The CSS ID is case sensitive, so be sure to use exactly the same word in both the ID and the link.
Ok, let’s see if it works. Click the button. Fantastic!
Now close the Navigator, using the same shortcut, we used to open it. From the widgets menu, drag and drop the heading widget into the column. Name it Our Story, and align it to the center.
Hold down Command or Control D to duplicate the heading. This will be the subheading. Click it to change the text.. And set it to H3. In style, select a global font for the typography, to match the design.
Back in widgets, drag the text editor under the headings, and update the text..
In Style, align it to the center, and select a Global color.
And in the advanced tab, we’ll control the width of the text content by adding some padding on the right and left sides.
From the widget menu, let’s add a spacer widget.
Spacers, as I mentioned before, are used to create space, for example between widgets, or to create line breaks.
Set its height to 300 pixels. In Advanced, add a background image to the spacer. Set the Attachment to Fixed and the size to Cover.
Now, expand the Advanced tab, and add some space above and below, by unlinking, and adding a margin to the top and bottom of the widget.
Now we’ll add our social media icons. We’ll use the same ones we created previously in the hero section.
Open the Navigator, and select the hero section. Drag the Navigator window over a bit, so we can see the icons in the Editor, and right click to copy the social icons.
Click the last section to take us back to the bottom of the page. Right click the spacer, and select paste.
Hooray for the Navigator!
You can’t see the icons yet, so go to Style, and change the secondary color here, as well as for the hover state.
Go to Content, and set the Columns to Auto. In the Navigator, click the our Story section, and in Advanced, change the Margin unit to percent. Type in 10 to add ten percent margin to the top and bottom of the section.
Ok, time to preview! Click the first section to jump to the top of the page, and close the Navigator. Click the icon here to hide the panel or use the shortcut Command or Control P.
Everything looks great here in the Desktop view, and we’ve now completed the desktop version of the homepage. You’re already becoming a pro at creating and customizing sections, columns, and widgets. Continue to the next lesson, to learn how to optimize your webpages for responsive viewing. See you there!
In this lesson we will cover the responsive editing foundations in Elementor, optimize our homepage for responsive viewing. We’ll also set this page in WordPress to display as the homepage on the website.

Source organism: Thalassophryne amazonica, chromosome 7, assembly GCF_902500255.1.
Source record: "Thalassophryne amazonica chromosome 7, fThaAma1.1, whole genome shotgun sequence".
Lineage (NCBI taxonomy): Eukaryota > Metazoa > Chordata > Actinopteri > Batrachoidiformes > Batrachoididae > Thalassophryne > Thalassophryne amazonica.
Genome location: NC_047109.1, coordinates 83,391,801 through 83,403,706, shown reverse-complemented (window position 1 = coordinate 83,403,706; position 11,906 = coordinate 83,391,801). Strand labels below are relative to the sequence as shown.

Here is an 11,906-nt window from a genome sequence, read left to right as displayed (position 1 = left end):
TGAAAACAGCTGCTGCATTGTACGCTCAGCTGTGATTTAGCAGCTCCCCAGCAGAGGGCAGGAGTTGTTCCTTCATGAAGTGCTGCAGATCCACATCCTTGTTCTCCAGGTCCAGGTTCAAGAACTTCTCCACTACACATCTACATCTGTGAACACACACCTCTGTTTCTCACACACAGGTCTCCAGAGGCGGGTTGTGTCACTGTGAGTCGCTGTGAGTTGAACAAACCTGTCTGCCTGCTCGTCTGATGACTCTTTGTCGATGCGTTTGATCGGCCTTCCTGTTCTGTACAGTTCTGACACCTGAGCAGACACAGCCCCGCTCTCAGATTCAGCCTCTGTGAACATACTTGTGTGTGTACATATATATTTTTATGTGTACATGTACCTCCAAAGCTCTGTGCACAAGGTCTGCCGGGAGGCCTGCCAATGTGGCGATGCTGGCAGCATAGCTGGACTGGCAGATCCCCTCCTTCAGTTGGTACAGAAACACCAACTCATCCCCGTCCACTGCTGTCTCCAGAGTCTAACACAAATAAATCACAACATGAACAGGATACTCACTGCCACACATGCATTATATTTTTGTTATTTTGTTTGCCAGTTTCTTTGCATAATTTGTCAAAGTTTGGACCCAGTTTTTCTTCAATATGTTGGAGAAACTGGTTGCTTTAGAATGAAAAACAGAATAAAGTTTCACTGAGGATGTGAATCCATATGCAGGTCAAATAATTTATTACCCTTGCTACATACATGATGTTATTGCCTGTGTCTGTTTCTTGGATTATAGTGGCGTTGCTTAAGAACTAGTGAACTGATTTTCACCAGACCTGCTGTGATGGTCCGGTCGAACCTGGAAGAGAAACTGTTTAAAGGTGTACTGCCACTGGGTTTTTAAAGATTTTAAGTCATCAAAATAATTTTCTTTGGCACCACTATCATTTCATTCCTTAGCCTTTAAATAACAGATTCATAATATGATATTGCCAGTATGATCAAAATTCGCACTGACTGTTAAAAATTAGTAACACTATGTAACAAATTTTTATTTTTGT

This lesson will cover:
✔︎ Responsive editing foundations in Elementor
✔︎ Inheritance Principles in Elementor
✔︎ Optimizing web pages for responsive viewing
✔︎ Setting a page to display as the homepage on a website
✔︎ And much more!
Hey there, it’s Aviva from Elementor. Welcome back to How to Build a Website in Elementor.
In the last lesson, we built the homepage for the restaurant website, Simaya, and covered concepts such as, page structuring, margin and padding, and workflow shortcuts.
In this lesson, we’ll cover the responsive editing foundations in Elementor, optimize the Simaya homepage for responsive viewing, and set this page up, to display as the homepage on the website.
With so many people accessing websites from different devices these days, it’s more important than ever to optimize your website for different viewports, or screen sizes.
Elementor provides you with tools to preview your website for different devices, and optimize your designs, accordingly.
With just a few tweaks, we’ll make the homepage display perfectly, on tablet and mobile. So let’s go!
Let’s start with a tour of the responsive features in Elementor. First, click here, on the bottom panel, to enter responsive mode.
At the top of your screen you will see this panel, which shows mobile, tablet, and desktop viewport icons.
Clicking a viewport icon will preview the page at the selected screen size
The presence of a Viewport Icon next to any option, in the settings of a widget, column, or section, indicates that the changes made there will apply specifically to that viewport.
It’s important to understand that in most cases, responsive edits in Elementor are inherited from the larger viewport down to the smaller viewport. So this means that Desktop responsive settings are applied downward to Tablet, as well as Mobile views, and changes to Tablet settings are applied to Mobile.
Since we’ve already got everything set up for Desktop view, we’re ready to optimize the tablet view, and apply these principles to the design.
Let’s take a look at the Hero section. When spread out over three columns in tablet mode, the content gets cut off. Let’s modify the way they display, to give each element the attention it deserves.